Dr. Thomas Long, a former professor of preaching at the Candler School of Theology, said he was standing at the circulation desk of the seminary library when a professor friend approached. His friend was carrying a large number of books. Watching him struggle under the load, Dr. Long asked him what he was doing, teasing him a bit in the process.
“What’s the pastoral counselor doing with all those heavy books?
Undeterred, his friend quickly answered, “I’m doing some research on forgiveness.”
Dr. Long was surprised and puzzled. “Research on forgiveness?” he asked. “What are you trying to find out?”
The friend thought for a moment and then replied, “I guess I’m trying to find out if forgiveness really exists or not. You know, I see so little evidence of it in my work.”
If forgiveness really exists? That pastoral counselor’s remarks stagger us a bit.
But back to Dr. Long. He points out that here was a pastoral counselor, someone who ought to know, someone who even works to enhance forgiveness, wondering if forgiveness actually exists.
Forgiveness is often missing. There is a sign in a bank that says, “To Err is human, to Forgive is not our policy.” Well, for many people that’s true. It’s simply not their policy to forgive.
Truthfully, when we look at the sum total of human experience, we have to admit that there isn’t a whole lot of evidence to be found for forgiveness. And that’s true of all levels of human society — international, national, local, personal.
I’m particularly thinking of the nightly news report or what could better be called the “nightly crime report.” How many shootings are the result of arguments out of control, where forgiveness was missing. How many homes are being destroyed by domestic violence because forgiveness was not considered. And how much of our nation’s division and discord can be credited to a lack of forgiveness.
To be sure, I’m not talking about God’s forgiveness being missing. God is always ready to forgive. The writer of First John declares, “If we confess our sins, He is faithful and just, and will forgive our sins and cleanse us from all unrighteousness,” (I John 19).
But I am saying that human forgiveness is rare.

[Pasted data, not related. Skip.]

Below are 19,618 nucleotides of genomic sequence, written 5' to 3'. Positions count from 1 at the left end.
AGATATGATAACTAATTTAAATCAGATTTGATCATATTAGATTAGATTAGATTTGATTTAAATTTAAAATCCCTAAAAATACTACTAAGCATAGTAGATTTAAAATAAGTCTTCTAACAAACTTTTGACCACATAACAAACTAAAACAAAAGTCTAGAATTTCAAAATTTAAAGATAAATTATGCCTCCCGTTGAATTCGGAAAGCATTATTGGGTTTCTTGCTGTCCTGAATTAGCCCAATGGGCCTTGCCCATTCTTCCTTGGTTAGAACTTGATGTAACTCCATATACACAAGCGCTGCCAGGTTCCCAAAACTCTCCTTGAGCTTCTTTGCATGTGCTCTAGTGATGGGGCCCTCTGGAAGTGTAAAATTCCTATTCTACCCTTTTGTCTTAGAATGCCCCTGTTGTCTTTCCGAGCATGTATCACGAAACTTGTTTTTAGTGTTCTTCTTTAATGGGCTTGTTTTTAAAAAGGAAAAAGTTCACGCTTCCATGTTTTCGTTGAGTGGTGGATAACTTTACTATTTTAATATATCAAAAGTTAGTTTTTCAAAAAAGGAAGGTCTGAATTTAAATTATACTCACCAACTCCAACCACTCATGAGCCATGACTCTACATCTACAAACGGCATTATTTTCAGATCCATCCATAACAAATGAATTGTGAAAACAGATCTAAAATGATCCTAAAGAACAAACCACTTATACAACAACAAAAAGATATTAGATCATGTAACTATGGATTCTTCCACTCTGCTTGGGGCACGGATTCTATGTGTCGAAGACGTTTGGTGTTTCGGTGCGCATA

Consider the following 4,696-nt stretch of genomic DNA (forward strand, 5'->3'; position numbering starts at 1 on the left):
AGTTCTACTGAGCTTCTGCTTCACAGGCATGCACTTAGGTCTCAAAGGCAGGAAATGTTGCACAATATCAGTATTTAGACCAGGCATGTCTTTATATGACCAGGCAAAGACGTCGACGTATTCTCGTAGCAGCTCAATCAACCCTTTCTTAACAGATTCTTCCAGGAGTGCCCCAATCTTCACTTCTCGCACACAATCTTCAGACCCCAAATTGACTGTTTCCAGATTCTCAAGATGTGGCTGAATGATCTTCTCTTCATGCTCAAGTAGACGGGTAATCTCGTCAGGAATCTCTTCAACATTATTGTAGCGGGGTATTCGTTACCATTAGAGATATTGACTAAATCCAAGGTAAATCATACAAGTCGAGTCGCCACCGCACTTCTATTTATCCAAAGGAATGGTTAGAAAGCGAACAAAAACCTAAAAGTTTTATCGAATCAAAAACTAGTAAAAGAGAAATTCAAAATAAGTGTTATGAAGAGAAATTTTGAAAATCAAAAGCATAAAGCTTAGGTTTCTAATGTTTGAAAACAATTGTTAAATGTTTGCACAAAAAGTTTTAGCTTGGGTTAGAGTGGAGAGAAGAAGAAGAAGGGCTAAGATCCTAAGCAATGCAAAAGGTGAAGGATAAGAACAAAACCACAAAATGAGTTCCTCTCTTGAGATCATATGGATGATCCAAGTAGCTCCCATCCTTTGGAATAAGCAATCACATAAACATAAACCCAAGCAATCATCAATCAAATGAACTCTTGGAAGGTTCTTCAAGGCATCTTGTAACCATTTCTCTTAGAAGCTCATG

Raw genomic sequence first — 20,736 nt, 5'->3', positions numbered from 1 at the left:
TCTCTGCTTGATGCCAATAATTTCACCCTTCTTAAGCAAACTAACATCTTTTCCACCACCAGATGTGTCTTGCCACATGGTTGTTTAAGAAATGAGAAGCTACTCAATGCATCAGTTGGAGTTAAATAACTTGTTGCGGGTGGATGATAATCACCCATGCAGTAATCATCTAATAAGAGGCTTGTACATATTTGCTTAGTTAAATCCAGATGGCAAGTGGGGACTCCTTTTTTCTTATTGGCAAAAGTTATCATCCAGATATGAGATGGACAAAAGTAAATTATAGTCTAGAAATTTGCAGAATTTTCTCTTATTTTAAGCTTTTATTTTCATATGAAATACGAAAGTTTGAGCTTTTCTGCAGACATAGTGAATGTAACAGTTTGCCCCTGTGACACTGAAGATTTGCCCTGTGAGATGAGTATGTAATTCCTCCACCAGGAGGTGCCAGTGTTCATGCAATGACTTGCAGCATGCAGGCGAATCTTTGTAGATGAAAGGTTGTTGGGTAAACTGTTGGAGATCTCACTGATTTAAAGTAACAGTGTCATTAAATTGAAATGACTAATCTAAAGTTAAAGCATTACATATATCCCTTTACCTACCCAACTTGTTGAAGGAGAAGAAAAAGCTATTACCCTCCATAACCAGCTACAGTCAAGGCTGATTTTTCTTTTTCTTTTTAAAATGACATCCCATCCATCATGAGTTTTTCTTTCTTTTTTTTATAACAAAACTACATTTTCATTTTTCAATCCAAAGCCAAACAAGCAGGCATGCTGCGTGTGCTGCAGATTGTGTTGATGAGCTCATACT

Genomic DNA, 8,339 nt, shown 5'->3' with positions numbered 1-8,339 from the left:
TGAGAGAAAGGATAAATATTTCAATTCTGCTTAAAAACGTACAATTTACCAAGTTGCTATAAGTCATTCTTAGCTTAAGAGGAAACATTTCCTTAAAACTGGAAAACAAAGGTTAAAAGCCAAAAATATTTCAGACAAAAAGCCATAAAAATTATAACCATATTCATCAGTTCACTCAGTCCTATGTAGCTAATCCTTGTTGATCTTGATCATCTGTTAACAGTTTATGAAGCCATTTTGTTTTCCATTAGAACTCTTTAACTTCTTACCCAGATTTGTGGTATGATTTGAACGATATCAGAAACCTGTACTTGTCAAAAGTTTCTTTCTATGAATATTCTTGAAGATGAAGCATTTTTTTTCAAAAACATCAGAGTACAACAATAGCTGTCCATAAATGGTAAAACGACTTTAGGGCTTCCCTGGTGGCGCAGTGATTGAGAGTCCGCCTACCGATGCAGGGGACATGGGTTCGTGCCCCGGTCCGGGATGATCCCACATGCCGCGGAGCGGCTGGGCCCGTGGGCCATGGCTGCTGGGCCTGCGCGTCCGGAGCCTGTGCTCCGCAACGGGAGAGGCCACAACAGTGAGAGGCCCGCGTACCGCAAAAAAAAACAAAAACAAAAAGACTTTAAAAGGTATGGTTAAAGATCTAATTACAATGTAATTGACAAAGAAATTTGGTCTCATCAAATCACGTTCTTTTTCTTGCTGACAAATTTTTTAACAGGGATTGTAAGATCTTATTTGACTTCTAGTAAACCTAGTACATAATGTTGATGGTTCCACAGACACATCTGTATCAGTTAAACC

Forgiveness is the heartbeat of faith. The late Bible scholar David Noel Freedman could recite obscure chapters of the Old Testament from memory — in Hebrew. It is reported that he lived with one foot planted in Judaism and the other foot planted in Christianity. His life had been immersed in the study of scripture. When asked if all he had learned could be summed up in one sentence, momentarily, he answered, “There is forgiveness.”
The forgiveness that runs through scripture moves in two directions — vertically and horizontally. And for people of faith, these two monuments are necessarily interrelated. My own ability to forgive is made possible by God’s forgiveness of me. And the same is true of you.
Forgiveness is actually a gift to ourselves. Certainly, forgiveness is a gift to others, but it is also a gift to ourselves. We give ourselves the gift of resolution and even peace when we forgive another. Forgiveness alone can break the chain of ungrace both in others and in ourselves.
Nelson Mandela taught the world a lesson in grace and forgiveness when emerging from prison after 27 years and being elected president of South Africa he asked his jailer to join him on the inauguration platform.
Forgiveness is not necessarily forgetting. All too often we tend to overuse the phrase, “forgive and forget.” But, as Christians, our biblical faith is grounded in remembrance. Thus, we are not called “to forgive and forget,” but rather to “remember and forgive.”
Once, President Abraham Lincoln was asked how he was going to treat the rebellious Southerners when they had finally been defeated and returned to the union of the United States. The questioner expected that Lincoln would take a dire vengeance but he answered, “I will treat them as if they had never been away.”
It’s not “forgive and forget” but rather, “remember and forgive.”
Lastly, forgiveness always takes the initiative. Forgiveness is loving somebody more than the hurt they’ve done to us. Forgiveness is no strings attached. Forgiveness is a restored relationship. And it is all possible through the Divine Spirit living in us.
The Rev. Hal Brady is an ordained United Methodist minister and executive director of Hal Brady Ministries, based in Atlanta. You can watch him preach every week on the Atlanta Interfaith Broadcasters TV channel Thursdays at 8 p.m.